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Posted · Infill questions

Few questions regarding infill:

1. What is the best way to do 100% infill?

For example, I can increase the number of walls (and hence have shorter/less "diagonal lines") or I can reduce the number of walls to 1 and use "diagonal lines" to do the filling?

Does it make a difference regarding the final strength?

2. Does the shape of infill have effect on the strength? For example slic3r offers lines, concentric, honeycomb etc.

3. Is there a "magic number" of infill that gives higher strength than similar, slightly higher values?

For example, at 25% infill Cura starts laying infill lines in one direction which changes every layer. Does this change have a significant effect on the strength, say compared to 24%?


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    Posted · Infill questions

    The answer to pretty much all questions is; We don't know.

    We've not tested this, mostly because it's very hard to even quantify 'strength' (and what makes one object strong might dramatically fail for the next one).


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    Posted · Infill questions

    I have been beginning to wonder how much strength 100% infill actually offers over a spars infill, like 10%.

    From a mechanics perspective, it probably increases the objects resistance to pulling or compressing, but not for bending.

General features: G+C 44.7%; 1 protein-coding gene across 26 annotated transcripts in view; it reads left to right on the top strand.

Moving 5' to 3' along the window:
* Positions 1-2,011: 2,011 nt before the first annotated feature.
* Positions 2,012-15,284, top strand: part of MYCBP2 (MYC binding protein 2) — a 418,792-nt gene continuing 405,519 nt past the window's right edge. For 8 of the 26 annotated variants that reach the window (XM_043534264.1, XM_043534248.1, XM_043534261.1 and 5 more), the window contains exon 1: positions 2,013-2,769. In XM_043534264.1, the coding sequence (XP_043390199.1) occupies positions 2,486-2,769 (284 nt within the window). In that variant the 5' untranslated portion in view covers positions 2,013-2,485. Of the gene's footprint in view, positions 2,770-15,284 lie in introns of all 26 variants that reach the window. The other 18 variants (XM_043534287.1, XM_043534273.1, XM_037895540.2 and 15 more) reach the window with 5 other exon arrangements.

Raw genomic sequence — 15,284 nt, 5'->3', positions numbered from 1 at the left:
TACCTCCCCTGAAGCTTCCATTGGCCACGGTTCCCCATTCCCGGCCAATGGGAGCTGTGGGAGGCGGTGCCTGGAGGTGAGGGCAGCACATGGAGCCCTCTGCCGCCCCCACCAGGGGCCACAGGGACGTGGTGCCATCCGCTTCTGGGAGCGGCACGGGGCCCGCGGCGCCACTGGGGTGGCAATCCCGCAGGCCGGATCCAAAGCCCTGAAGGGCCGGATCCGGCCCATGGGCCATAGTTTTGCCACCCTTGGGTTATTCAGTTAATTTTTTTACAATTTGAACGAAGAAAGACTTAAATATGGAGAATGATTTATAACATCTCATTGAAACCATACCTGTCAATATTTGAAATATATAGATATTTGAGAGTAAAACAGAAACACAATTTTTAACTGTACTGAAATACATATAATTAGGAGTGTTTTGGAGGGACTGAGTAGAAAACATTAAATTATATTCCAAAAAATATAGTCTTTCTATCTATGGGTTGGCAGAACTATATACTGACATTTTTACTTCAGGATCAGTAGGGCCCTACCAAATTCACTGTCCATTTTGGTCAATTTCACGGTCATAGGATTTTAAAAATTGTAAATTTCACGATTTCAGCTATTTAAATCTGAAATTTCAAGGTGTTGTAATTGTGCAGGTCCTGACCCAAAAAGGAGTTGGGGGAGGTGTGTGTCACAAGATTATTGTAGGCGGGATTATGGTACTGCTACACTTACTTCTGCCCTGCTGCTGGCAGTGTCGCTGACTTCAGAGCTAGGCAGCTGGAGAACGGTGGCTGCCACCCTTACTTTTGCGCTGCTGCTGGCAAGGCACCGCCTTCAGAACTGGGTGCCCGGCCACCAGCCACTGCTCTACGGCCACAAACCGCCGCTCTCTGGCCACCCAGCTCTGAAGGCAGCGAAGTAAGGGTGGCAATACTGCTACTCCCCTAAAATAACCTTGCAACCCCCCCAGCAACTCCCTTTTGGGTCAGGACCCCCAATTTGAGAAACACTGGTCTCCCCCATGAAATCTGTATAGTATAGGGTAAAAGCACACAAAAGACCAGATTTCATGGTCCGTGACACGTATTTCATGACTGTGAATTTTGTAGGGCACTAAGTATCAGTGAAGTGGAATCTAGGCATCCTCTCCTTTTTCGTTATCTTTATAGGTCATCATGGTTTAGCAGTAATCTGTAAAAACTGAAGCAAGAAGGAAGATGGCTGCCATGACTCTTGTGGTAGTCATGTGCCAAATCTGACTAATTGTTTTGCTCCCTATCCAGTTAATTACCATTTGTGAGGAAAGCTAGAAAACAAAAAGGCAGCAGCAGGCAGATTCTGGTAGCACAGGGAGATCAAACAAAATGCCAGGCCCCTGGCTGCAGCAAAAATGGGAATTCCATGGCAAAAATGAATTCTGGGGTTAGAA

For bending, most of the load is carried by the outer walls, instead of the core. The main function of the infill is to help the skin hold its shape, so it can't easily collapse or expand.

    For stretching and compressing, the load is more evenly distributed. The most important thing is the total cross section of material that need to be compressed or pulled apart.

    In practice, I am beginning to feel like anything over 20% infill is generally a waste.Unless there are special circumstanes, it is best to just design a part with slighty large diameter or increase wall thickness a little.

    As for infill patterns, I would like to see some alternatives to the grid we have now. The grid leaves week spots and I don't like the look it lends to translucent material. One thing I would like to try is just randomly rotating the grid at each level, making a sort of rat's nest of overlapping fibers that fills the object by some %. Some other more complicated ideas I have scene on these forums are a pattern that would just form ribs along the walls or an algorithm that would do the grid but bend the lines near the wall, in order to form a curve that is tangent to the wall at the point of contact.

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